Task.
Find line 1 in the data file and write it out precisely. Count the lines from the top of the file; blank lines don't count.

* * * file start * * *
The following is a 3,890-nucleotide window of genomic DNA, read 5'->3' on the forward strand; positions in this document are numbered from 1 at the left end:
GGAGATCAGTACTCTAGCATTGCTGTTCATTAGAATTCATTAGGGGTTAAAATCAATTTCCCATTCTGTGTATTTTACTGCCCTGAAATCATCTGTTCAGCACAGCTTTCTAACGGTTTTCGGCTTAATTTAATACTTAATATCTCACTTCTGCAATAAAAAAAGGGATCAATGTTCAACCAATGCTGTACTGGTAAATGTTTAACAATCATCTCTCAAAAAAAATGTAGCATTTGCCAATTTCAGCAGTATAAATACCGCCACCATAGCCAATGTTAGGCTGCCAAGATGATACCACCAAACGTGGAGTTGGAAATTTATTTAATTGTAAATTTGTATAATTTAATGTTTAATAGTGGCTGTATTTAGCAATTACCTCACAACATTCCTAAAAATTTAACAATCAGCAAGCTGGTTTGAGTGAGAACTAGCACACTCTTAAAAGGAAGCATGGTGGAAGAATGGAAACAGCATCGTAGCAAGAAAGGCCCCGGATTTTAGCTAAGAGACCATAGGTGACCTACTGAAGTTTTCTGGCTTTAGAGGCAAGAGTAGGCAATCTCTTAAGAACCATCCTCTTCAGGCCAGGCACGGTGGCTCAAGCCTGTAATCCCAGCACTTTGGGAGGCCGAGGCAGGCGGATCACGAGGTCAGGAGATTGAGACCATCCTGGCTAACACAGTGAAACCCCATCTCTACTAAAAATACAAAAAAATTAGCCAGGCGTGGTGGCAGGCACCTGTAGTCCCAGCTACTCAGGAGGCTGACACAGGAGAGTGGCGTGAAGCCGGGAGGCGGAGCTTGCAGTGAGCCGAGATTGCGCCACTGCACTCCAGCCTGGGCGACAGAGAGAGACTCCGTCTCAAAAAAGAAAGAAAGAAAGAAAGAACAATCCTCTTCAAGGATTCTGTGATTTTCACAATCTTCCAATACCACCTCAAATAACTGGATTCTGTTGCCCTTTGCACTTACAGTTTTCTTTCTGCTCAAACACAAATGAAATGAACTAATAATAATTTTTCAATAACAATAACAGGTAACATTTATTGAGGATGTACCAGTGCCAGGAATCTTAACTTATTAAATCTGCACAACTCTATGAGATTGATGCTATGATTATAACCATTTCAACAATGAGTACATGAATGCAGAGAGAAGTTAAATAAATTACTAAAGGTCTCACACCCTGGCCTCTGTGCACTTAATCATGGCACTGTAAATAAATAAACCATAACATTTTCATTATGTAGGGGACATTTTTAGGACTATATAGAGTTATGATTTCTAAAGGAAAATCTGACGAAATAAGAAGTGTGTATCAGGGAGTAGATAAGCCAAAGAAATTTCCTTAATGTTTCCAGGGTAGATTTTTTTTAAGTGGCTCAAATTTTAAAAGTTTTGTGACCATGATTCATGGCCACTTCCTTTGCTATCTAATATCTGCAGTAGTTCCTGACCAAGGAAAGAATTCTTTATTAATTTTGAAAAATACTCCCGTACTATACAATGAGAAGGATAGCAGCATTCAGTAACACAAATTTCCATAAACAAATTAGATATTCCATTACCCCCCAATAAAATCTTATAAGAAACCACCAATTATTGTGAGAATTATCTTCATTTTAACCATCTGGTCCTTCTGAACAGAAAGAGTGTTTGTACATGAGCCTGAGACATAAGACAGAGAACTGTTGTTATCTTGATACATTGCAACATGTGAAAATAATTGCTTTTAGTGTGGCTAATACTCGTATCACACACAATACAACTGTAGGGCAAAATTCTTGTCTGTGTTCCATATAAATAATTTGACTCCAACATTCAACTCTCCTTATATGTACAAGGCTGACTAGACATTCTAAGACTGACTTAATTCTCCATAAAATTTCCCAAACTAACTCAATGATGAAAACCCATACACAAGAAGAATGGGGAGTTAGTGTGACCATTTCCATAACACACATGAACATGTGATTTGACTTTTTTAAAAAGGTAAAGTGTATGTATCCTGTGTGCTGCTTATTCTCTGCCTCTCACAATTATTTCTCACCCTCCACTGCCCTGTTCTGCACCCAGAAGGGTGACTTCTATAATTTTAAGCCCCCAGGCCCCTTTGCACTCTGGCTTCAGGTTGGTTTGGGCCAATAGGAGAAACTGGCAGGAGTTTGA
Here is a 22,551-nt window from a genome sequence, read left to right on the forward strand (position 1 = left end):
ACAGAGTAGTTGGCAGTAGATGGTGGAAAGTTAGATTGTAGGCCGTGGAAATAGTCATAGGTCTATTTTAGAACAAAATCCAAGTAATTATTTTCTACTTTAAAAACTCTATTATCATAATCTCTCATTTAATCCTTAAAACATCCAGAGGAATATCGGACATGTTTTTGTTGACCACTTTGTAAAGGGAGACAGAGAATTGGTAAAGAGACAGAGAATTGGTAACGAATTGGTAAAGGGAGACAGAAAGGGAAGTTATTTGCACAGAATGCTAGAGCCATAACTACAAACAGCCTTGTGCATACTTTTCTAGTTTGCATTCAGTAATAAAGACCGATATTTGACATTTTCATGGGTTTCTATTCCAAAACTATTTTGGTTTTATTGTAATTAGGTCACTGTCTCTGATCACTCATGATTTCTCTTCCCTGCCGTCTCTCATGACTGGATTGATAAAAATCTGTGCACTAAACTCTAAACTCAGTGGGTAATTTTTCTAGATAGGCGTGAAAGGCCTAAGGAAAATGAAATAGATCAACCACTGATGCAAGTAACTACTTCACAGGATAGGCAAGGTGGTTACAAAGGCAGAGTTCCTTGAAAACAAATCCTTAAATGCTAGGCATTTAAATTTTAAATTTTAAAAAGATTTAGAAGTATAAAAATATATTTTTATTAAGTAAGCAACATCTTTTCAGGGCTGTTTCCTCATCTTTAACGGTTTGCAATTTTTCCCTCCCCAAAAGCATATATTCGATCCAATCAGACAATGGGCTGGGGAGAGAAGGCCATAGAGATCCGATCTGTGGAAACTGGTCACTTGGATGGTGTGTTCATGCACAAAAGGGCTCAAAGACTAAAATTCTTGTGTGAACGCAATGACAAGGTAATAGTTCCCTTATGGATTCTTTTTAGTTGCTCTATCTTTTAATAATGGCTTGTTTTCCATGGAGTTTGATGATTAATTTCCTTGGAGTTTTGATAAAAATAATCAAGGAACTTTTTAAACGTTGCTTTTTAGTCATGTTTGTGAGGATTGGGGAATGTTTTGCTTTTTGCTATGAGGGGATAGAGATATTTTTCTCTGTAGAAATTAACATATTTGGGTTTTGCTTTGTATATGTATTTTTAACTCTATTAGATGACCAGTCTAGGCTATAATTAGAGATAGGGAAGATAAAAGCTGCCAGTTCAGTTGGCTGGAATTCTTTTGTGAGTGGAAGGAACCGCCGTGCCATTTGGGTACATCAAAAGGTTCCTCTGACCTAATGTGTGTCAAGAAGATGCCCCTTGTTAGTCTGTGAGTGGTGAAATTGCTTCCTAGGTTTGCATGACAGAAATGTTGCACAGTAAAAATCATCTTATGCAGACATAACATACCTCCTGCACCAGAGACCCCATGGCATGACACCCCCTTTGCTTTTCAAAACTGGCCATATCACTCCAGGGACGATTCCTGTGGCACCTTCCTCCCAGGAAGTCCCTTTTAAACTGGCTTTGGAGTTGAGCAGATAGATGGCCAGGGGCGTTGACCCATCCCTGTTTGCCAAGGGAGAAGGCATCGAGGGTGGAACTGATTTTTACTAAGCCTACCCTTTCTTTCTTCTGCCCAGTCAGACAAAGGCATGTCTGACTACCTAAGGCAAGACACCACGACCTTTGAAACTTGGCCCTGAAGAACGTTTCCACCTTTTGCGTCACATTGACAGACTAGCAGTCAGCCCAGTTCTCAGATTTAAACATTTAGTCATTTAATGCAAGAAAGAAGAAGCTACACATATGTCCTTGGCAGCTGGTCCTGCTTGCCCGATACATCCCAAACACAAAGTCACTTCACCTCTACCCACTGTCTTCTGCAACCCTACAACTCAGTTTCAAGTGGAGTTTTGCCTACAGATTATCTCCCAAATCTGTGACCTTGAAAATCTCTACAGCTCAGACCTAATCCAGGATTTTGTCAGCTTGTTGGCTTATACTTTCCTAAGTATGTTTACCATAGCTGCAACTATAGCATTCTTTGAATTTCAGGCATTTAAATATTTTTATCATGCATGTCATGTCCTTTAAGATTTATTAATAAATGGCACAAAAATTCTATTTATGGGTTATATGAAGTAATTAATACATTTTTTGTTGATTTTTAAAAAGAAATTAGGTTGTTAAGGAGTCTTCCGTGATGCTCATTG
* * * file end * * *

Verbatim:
The following is a 3,890-nucleotide window of genomic DNA, read 5'->3' on the forward strand; positions in this document are numbered from 1 at the left end: